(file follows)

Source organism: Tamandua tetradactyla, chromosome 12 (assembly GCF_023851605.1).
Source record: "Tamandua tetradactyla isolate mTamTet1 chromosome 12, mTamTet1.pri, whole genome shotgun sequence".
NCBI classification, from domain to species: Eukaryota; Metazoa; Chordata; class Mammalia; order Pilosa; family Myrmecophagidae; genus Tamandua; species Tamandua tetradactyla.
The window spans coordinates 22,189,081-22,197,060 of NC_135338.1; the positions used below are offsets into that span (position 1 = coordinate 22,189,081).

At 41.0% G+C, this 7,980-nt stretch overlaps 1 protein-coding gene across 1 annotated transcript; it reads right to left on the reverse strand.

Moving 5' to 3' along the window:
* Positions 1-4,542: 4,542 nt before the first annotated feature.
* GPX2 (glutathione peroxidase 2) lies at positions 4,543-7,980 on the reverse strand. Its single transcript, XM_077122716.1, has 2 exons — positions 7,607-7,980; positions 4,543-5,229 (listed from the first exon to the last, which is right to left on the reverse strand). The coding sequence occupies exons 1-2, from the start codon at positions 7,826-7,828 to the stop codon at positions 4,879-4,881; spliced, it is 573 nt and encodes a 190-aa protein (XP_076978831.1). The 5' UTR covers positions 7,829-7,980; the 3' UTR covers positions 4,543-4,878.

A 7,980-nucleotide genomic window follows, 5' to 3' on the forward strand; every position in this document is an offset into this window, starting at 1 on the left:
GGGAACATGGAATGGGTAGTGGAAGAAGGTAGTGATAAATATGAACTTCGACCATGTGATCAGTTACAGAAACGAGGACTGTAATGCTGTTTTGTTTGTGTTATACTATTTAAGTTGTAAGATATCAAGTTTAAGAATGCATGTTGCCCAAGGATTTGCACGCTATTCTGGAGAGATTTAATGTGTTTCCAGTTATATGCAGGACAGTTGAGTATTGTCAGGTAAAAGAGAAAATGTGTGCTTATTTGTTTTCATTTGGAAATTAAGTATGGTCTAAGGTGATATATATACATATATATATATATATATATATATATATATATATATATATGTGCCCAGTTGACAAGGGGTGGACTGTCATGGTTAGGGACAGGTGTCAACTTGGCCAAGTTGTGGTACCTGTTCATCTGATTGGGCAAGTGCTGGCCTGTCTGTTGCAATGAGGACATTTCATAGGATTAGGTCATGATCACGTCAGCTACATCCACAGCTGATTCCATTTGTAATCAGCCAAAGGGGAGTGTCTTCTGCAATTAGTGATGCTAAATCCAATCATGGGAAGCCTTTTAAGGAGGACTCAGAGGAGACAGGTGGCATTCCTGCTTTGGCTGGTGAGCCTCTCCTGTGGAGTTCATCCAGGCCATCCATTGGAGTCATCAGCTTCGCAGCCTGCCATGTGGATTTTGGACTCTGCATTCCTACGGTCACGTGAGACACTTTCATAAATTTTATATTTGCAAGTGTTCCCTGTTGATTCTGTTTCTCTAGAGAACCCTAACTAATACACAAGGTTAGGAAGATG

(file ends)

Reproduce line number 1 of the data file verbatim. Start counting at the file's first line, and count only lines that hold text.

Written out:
Source organism: Tamandua tetradactyla, chromosome 12 (assembly GCF_023851605.1).